Susan B. Anthony List v. Driehaus

134 S.Ct. 2334 (2014)


In June 2014, the U.S. Supreme Court held that a “credible threat of enforcement” is a sufficient threat of injury to establish standing in a First Amendment case, when bringing a “pre-enforcement” challenge.

Media Coalition filed an amicus brief in the case, asking the Court to reaffirm that those who have a “reasonable fear of prosecution” have standing to bring a pre-enforcement challenge, a standard that was established in the Media Coalition case Virginia v. American Booksellers Association. The Court cited the “reasonable fear of prosecution” standard as an acceptable formulation of the “credible threat of enforcement” standard.


Courts find Susan B. Anthony List lacks standing

The U.S. District Court for the Southern District of Ohio dismissed [3] a challenge by Susan B. Anthony List to a state law regulating speech in campaign advertising. The Court found the Susan B. Anthony List lacked standing to file a “pre-enforcement” challenge because it could not demonstrate that prosecution was likely or imminent. The court said, “Without enforcement action pending at any stage, a case or controversy does not exist.”

On May 13, 2013, the Sixth Circuit Court of Appeals affirmed [4] the district court’s decision to dismiss the lawsuit, saying neither past enforcement nor a chilling effect on speakers suffices to prove an “imminent threat of future prosecution,” and Susan B. Anthony List, therefore, cannot challenge the constitutionality of the statute.

Susan B. Anthony List appealed the ruling to the Supreme Court. On January 10, 2014, the Supreme Court granted Susan B. Anthony List’s petition for writ of certiorari [5].

Media Coalition files amicus brief

On March 3, 2014, Media Coalition submitted an amicus brief [2] in the case, asking the Supreme Court to reaffirm that those who have a well-founded fear of prosecution have standing to bring a pre-enforcement challenge to a censorship law in federal court.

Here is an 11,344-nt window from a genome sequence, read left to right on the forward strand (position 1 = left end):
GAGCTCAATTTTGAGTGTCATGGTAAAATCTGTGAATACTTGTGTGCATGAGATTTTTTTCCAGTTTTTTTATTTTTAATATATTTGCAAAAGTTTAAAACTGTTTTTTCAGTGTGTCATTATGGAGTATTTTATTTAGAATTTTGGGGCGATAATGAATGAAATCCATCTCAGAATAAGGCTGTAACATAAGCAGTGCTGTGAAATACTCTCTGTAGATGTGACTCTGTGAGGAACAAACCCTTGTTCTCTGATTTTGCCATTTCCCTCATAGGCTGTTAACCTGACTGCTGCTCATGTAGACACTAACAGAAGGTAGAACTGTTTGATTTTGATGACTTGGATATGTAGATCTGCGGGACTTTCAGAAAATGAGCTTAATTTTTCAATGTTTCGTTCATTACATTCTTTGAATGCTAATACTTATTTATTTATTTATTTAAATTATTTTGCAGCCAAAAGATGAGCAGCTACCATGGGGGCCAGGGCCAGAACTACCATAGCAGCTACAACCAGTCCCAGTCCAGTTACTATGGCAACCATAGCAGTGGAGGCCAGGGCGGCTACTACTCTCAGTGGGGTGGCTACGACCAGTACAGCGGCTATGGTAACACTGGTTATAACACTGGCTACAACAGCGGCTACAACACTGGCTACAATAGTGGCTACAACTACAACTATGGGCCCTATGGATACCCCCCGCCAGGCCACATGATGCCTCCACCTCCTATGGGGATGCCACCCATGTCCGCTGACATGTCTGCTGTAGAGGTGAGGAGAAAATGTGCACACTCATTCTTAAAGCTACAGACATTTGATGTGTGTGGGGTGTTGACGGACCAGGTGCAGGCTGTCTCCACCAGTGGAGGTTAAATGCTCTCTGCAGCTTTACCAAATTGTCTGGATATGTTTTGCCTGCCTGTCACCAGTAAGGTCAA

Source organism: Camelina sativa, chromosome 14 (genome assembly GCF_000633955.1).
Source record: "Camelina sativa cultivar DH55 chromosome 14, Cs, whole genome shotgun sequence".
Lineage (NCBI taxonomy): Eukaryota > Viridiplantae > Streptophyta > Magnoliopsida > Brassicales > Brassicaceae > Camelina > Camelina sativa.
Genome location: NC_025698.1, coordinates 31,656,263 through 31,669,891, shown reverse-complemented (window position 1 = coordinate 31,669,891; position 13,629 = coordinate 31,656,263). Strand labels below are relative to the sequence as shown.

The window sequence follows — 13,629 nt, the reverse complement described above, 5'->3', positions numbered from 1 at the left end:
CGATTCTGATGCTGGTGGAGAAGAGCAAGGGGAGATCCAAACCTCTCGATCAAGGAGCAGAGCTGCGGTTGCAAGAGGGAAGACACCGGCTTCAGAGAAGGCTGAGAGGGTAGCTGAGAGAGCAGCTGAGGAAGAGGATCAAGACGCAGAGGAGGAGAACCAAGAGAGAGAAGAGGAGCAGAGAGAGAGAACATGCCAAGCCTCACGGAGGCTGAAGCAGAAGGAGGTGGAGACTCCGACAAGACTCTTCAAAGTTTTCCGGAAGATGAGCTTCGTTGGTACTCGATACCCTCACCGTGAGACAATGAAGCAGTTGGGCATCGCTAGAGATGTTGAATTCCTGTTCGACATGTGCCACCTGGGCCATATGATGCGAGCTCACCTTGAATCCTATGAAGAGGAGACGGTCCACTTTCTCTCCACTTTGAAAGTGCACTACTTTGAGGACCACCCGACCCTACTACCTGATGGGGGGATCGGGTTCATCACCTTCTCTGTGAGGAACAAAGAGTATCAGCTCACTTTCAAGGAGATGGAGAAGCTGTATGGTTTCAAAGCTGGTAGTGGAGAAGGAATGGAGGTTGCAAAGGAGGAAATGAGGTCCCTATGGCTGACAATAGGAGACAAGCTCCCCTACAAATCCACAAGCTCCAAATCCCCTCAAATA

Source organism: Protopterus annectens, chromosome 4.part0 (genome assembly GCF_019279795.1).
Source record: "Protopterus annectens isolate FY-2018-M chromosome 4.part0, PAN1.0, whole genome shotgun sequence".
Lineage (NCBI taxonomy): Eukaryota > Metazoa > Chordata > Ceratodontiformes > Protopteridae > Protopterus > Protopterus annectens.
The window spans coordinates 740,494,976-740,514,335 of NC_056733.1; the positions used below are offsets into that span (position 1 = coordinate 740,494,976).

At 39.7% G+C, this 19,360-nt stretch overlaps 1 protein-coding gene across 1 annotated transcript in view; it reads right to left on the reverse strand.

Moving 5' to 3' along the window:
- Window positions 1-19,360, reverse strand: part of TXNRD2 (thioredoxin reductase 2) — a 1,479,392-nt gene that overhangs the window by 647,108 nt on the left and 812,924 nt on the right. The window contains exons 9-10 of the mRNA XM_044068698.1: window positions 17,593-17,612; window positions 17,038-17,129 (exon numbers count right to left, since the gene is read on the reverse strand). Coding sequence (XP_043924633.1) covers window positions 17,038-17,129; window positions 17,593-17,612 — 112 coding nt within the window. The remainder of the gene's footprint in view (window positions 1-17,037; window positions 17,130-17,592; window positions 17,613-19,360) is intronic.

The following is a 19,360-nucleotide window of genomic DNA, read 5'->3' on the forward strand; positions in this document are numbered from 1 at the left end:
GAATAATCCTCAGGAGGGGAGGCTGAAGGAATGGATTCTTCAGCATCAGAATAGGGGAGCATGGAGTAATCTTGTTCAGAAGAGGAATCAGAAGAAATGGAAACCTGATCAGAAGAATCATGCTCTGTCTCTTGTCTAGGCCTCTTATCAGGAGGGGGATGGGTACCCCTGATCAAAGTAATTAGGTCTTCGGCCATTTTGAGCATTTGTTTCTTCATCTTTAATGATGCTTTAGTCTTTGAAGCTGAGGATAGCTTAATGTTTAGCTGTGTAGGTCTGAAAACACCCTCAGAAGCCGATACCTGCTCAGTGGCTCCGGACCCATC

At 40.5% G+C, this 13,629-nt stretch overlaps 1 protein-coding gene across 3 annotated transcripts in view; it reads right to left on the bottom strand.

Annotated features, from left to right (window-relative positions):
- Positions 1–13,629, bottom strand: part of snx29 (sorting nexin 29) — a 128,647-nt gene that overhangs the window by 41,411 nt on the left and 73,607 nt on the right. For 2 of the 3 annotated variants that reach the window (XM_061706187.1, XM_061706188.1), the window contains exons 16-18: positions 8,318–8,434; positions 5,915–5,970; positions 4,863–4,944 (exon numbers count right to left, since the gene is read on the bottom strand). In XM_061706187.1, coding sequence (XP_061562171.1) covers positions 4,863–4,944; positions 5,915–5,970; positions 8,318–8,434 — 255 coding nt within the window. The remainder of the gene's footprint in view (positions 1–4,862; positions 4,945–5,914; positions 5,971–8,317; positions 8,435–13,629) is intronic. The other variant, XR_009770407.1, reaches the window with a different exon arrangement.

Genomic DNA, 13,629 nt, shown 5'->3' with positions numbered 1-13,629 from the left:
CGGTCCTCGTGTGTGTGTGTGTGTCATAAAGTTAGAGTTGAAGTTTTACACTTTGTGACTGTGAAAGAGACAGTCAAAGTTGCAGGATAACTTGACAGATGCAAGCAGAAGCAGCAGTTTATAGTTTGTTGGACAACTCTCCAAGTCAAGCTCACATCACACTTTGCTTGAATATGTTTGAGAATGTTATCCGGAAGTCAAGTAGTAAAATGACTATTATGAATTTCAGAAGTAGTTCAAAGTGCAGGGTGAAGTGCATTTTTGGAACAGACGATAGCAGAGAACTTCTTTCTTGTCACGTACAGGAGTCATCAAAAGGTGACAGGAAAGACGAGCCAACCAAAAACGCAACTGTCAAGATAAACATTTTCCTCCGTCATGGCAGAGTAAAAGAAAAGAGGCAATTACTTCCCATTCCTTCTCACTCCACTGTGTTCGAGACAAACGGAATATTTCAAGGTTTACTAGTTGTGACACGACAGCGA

The amicus brief was signed by: American Booksellers Foundation for Free ExpressionAssociation of American Publishers, Inc.; Comic Book Legal Defense Fund; Freedom to Read Foundation; American Booksellers Association; American Library Association; Great Lakes Independent Booksellers Association; Mountains & Plains Independent Booksellers AssociationPacific Northwest Booksellers Association; Southern Independent Booksellers Alliance; Annie Bloom’s Books; Changing Hands Bookstore, Inc.; Harvard Book Store, Inc.; Paulina Springs Books; Powell’s Bookstore, Inc.; Schuler Books & Music; Tattered Cover, Inc.; The King’s English, Inc.; Weller Book Works; Village Books; and Dark Horse Comics, Inc.

In a Q&A, Media Coalition Executive Director David Horowitz explained that a pre-enforcement challenge is a critical tool for protecting free speech rights. “A bookseller or librarian may pull a book from the shelf if they fear that they may be prosecuted,” Horowitz said. “A pre-enforcement challenge allows a court to determine if a law violates the First Amendment before a bookseller or librarian pulls the book off the shelves or has been arrested for not pulling the book off the shelf.”

The standard of a “well-founded fear of prosecution” to determine standing in a pre-enforcement challenge was established by the Supreme Court in its 1988 decision in Virginia v. American Booksellers Association. That case has allowed Media Coalition to bring 22 additional challenges to censorship laws over the last 35 years. In all of those challenges, the statutes were either held unconstitutional or narrowed to comply with the First Amendment. The amicus brief argues that these cases could have been dismissed under the Sixth Circuit’s definition of standing.

See an interactive map of where Media Coalition and its members have brought facial challenges in federal courts »

Other amicus briefs filed in the case

In support of petitioners (Susan B. Anthony List and Coalition Opposed to Additional Spending and Taxation): 1851 Center for Constitutional Law; Alliance Defending Freedom; ACLU and ACLU of Ohio; Bioethics Defense Fund; Cato Institute and PJ O’Rourke; Center for Competitive Politics; Center for Constitutional Jurisprudence; Christian Legal Society, et al.; Citizens United, et al.; First Amendment Lawyers Association; Foundation for Individual Rights in Education; General Conference of Seventh-Day Adventists, et al.; Government Integrity Fund; Institute for Justice, et al.; Justice and Freedom Fund; Republican National Committee; Southeastern Legal Foundation; and Student Press Law Center

In support of neither party: Ohio Attorney General Michael Dewine

In support of partial reversal: United States

Supreme Court reverses Sixth Circuit

On April 22, 2014, the Supreme Court heard oral argument in the case.

On June 16, 2014, the Court unanimously overturned the Sixth Circuit decision [1], holding that “a credible threat of enforcement” is a sufficient threat of injury to establish standing in a First Amendment case when bringing a pre-enforcement challenge. The Court cited the standard in Virginia v. American Booksellers Association of a “reasonable fear of prosecution” as an acceptable formulation of the “credible threat” standard.

Justice Clarence Thomas wrote the opinion for the Court.

Last updated: Nov 2, 2016